Likewise, Orcena says that if you’re feeling angry and frustrated with your child but you’re trying to validate anyway, it can counteract the effect you’re trying to achieve. “If you’re using a harsh tone of voice, don’t say anything. Saying something validating in a mean way is worse than not saying anything at all.” This is also true if a parent is on her phone at the same time as trying to validate. Multitasking sends mixed signals to the child.

One Extra Level: Functional Validation

Some mental health professionals add another level: functional validation. This means taking physical steps to try and solve the problem or acknowledge that it’s happening, if your teen is interested. This could mean offering a tissue if a child is crying. Making them something to eat if they’re hungry. Helping them study if they could benefit from it. Or going out for a one-on-one ice cream date.

Dialectical Behavior Therapy: Validation and Change

Dr. Marsha Linehan, creator of DBT, encourages parents to always use the highest level of validation they can in any situation. As mentioned earlier, validation does not mean agreement; it is simply a tool that demonstrates acceptance and empathy. Even if you completely disapprove of the way your adolescent is acting, you should still validate their concerns and feelings.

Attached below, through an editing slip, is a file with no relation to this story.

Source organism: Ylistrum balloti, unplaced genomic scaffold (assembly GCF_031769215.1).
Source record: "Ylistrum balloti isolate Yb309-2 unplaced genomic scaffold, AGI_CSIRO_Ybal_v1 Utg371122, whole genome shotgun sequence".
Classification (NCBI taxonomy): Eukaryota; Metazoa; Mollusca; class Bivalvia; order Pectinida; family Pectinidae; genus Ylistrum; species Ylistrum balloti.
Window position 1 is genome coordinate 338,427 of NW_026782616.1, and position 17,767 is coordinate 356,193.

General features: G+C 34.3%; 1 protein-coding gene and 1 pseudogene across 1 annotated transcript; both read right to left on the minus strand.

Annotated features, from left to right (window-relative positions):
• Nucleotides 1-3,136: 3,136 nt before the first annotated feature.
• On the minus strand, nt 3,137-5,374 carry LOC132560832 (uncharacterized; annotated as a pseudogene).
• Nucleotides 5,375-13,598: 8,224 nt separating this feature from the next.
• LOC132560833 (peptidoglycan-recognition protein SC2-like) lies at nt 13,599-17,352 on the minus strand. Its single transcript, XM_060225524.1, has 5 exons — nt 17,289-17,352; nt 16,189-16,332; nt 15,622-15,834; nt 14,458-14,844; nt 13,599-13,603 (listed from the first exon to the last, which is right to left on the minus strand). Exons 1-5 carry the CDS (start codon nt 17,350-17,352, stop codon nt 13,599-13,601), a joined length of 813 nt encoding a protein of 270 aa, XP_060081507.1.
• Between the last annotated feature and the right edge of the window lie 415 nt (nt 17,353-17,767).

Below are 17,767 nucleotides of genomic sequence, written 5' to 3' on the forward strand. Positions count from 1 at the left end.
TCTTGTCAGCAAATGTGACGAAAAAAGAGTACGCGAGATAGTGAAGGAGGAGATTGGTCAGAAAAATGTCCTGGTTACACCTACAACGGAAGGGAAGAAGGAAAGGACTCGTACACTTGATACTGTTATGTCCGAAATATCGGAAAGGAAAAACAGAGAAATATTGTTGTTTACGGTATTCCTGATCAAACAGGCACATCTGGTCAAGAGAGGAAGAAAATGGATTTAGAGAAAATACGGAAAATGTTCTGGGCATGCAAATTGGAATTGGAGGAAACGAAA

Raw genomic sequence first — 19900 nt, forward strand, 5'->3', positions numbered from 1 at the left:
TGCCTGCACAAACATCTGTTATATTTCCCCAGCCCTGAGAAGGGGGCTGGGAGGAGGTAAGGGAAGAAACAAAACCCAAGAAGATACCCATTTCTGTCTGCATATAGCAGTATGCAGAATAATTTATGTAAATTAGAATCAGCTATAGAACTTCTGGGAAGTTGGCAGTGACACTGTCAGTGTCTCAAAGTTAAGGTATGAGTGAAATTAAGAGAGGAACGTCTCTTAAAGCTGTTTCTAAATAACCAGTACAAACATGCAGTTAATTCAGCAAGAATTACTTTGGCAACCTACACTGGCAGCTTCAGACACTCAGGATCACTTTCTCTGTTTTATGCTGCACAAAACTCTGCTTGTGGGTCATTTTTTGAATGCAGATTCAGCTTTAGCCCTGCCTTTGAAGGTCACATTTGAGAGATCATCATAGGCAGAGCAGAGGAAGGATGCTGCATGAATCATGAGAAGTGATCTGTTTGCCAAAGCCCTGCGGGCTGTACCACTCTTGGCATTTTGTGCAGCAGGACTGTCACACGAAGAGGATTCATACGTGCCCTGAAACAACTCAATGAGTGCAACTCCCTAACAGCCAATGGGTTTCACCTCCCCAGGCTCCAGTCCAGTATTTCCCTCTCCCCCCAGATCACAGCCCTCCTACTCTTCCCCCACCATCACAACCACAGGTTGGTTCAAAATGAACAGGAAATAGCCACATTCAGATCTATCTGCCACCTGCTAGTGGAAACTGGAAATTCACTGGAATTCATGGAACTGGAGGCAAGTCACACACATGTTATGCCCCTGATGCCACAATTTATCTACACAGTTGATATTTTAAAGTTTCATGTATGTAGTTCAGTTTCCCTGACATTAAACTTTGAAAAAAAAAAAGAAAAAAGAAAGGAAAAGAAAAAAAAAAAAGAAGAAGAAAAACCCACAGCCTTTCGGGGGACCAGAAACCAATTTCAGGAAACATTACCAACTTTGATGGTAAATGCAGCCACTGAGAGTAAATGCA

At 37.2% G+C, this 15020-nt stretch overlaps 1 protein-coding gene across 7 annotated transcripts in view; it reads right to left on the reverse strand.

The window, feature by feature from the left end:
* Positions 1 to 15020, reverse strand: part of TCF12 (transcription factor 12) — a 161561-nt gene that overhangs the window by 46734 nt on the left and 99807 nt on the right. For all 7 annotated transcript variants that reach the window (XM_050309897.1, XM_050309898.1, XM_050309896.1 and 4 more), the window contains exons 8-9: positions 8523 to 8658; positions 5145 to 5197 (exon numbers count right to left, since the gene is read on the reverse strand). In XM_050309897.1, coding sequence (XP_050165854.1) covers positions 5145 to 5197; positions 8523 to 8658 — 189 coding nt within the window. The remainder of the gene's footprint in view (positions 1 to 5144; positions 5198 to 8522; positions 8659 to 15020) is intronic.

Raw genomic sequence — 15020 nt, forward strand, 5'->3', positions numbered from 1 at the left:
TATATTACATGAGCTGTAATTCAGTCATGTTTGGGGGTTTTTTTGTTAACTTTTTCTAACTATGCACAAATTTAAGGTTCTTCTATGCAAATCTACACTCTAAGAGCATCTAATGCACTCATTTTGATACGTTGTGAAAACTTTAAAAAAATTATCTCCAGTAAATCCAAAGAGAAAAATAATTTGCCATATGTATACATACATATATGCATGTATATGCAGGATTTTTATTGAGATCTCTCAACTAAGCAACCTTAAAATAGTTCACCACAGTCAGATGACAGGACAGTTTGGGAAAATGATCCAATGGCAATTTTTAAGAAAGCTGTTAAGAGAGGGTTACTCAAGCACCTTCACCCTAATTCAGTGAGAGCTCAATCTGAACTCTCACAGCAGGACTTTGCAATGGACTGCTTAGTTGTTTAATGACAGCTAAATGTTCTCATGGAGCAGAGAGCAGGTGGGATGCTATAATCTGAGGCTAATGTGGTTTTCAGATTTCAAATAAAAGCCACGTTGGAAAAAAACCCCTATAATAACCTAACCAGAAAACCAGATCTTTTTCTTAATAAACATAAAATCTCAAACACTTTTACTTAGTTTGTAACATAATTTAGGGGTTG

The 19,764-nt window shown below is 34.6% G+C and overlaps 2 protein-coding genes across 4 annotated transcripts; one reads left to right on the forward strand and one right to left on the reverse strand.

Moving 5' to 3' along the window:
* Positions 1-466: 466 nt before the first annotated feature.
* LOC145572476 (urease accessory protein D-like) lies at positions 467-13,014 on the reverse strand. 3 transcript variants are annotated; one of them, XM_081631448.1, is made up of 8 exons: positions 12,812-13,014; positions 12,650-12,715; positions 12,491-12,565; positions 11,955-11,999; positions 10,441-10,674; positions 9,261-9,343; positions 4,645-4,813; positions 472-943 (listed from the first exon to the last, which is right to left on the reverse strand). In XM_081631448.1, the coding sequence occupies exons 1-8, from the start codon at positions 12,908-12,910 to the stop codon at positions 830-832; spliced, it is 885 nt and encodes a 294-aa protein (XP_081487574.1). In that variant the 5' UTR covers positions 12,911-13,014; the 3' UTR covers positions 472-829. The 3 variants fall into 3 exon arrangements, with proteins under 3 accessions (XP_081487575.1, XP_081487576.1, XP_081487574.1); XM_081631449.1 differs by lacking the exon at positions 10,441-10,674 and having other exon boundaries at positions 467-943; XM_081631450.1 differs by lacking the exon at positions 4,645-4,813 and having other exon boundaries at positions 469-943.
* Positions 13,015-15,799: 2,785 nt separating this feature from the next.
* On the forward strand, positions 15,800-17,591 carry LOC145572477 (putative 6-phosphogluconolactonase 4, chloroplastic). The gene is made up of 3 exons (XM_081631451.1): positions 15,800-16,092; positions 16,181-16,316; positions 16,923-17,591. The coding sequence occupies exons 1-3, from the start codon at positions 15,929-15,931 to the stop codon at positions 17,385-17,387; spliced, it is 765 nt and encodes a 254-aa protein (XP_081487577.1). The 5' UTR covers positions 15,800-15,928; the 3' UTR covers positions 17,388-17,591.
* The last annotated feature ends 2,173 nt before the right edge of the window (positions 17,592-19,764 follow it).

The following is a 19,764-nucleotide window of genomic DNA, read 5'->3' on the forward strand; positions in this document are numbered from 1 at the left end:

Children crave acceptance from their parents at all times, but especially when they are young. A young toddler or child raised in an invalidating environment can grow up to develop mental health issues during adolescence. Experts say that depression, borderline personality disorder, anxiety, codependency, bipolar disorder, and other mental disorders can result when a child is being chronically invalidated by a parent.

Sometimes, a parent is unable to provide sufficient validation if they themselves were raised in an invalidating household. Psychoeducation, parenting classes and other types of support can help teach them how to become more empathetic.

This is why Dialectical Behavior Therapy is such an effective treatment for many mental health issues. In a way, it reverses the effect that years of invalidation have had on a child. DBT therapists shower a teen with unconditional, genuine acceptance (via these levels of validation) while still encouraging them to improve. DBT practitioners advocate the idea that when a teen is not behaving appropriately, acceptance is necessary at the same time as change. This is called the “dialectical approach” – dialectical referring to the idea that a teen needs to be accepted and needs to change at the same time.

DBT Mental Health Treatment Center for Teens

If you feel your child can benefit from an adolescent mental health, substance abuse or dual diagnosis treatment center, look for one that specializes in DBT. A DBT mental health treatment center can help a teen learn the coping skills to change their behavior and/or attitudes while still providing them with the necessary acceptance and genuine care they need to feel loved and safe.

Our Behavioral Health Content Team

We are an expert team of behavioral health professionals who are united in our commitment to adolescent recovery and well-being.